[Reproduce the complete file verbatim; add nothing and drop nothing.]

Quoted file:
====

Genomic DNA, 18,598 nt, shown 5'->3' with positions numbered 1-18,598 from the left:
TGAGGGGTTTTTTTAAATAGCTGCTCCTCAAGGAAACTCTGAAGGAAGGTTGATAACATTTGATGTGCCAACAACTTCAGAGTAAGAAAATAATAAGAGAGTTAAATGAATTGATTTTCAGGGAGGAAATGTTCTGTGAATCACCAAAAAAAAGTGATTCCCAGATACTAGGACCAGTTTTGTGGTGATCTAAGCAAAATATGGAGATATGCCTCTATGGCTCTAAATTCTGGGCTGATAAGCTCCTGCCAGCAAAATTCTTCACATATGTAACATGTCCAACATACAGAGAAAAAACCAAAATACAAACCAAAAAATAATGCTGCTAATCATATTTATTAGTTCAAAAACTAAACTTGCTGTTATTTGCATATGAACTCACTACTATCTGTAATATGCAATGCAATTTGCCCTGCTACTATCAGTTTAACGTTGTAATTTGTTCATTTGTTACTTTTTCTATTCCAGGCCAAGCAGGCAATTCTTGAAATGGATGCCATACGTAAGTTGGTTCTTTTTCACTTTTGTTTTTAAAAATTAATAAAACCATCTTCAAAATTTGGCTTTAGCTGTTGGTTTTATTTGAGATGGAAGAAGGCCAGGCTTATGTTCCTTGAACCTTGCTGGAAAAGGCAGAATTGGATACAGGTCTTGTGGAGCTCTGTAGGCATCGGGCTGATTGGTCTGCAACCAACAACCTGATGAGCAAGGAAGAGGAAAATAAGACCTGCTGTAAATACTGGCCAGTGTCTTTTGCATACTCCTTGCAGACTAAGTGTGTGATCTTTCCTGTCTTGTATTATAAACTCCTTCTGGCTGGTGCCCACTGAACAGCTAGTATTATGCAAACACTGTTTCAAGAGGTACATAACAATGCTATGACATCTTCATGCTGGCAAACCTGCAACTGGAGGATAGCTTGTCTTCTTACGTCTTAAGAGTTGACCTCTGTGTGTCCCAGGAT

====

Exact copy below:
Genomic DNA, 18,598 nt, shown 5'->3' with positions numbered 1-18,598 from the left:
TGAGGGGTTTTTTTAAATAGCTGCTCCTCAAGGAAACTCTGAAGGAAGGTTGATAACATTTGATGTGCCAACAACTTCAGAGTAAGAAAATAATAAGAGAGTTAAATGAATTGATTTTCAGGGAGGAAATGTTCTGTGAATCACCAAAAAAAAGTGATTCCCAGATACTAGGACCAGTTTTGTGGTGATCTAAGCAAAATATGGAGATATGCCTCTATGGCTCTAAATTCTGGGCTGATAAGCTCCTGCCAGCAAAATTCTTCACATATGTAACATGTCCAACATACAGAGAAAAAACCAAAATACAAACCAAAAAATAATGCTGCTAATCATATTTATTAGTTCAAAAACTAAACTTGCTGTTATTTGCATATGAACTCACTACTATCTGTAATATGCAATGCAATTTGCCCTGCTACTATCAGTTTAACGTTGTAATTTGTTCATTTGTTACTTTTTCTATTCCAGGCCAAGCAGGCAATTCTTGAAATGGATGCCATACGTAAGTTGGTTCTTTTTCACTTTTGTTTTTAAAAATTAATAAAACCATCTTCAAAATTTGGCTTTAGCTGTTGGTTTTATTTGAGATGGAAGAAGGCCAGGCTTATGTTCCTTGAACCTTGCTGGAAAAGGCAGAATTGGATACAGGTCTTGTGGAGCTCTGTAGGCATCGGGCTGATTGGTCTGCAACCAACAACCTGATGAGCAAGGAAGAGGAAAATAAGACCTGCTGTAAATACTGGCCAGTGTCTTTTGCATACTCCTTGCAGACTAAGTGTGTGATCTTTCCTGTCTTGTATTATAAACTCCTTCTGGCTGGTGCCCACTGAACAGCTAGTATTATGCAAACACTGTTTCAAGAGGTACATAACAATGCTATGACATCTTCATGCTGGCAAACCTGCAACTGGAGGATAGCTTGTCTTCTTACGTCTTAAGAGTTGACCTCTGTGTGTCCCAGGAT